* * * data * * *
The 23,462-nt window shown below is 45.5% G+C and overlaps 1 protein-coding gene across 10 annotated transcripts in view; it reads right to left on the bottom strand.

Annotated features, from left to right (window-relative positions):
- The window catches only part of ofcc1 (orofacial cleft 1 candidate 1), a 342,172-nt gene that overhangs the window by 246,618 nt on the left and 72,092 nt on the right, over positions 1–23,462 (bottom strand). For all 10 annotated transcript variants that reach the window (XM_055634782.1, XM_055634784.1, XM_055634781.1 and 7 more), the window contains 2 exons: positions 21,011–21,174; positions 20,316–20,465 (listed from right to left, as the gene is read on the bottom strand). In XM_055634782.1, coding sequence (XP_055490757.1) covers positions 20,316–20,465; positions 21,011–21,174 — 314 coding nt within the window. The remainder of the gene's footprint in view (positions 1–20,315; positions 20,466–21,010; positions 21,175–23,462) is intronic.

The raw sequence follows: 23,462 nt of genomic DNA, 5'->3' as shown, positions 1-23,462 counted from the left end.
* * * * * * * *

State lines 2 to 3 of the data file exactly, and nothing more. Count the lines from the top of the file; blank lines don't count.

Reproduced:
Annotated features, from left to right (window-relative positions):
- The window catches only part of ofcc1 (orofacial cleft 1 candidate 1), a 342,172-nt gene that overhangs the window by 246,618 nt on the left and 72,092 nt on the right, over positions 1–23,462 (bottom strand). For all 10 annotated transcript variants that reach the window (XM_055634782.1, XM_055634784.1, XM_055634781.1 and 7 more), the window contains 2 exons: positions 21,011–21,174; positions 20,316–20,465 (listed from right to left, as the gene is read on the bottom strand). In XM_055634782.1, coding sequence (XP_055490757.1) covers positions 20,316–20,465; positions 21,011–21,174 — 314 coding nt within the window. The remainder of the gene's footprint in view (positions 1–20,315; positions 20,466–21,010; positions 21,175–23,462) is intronic.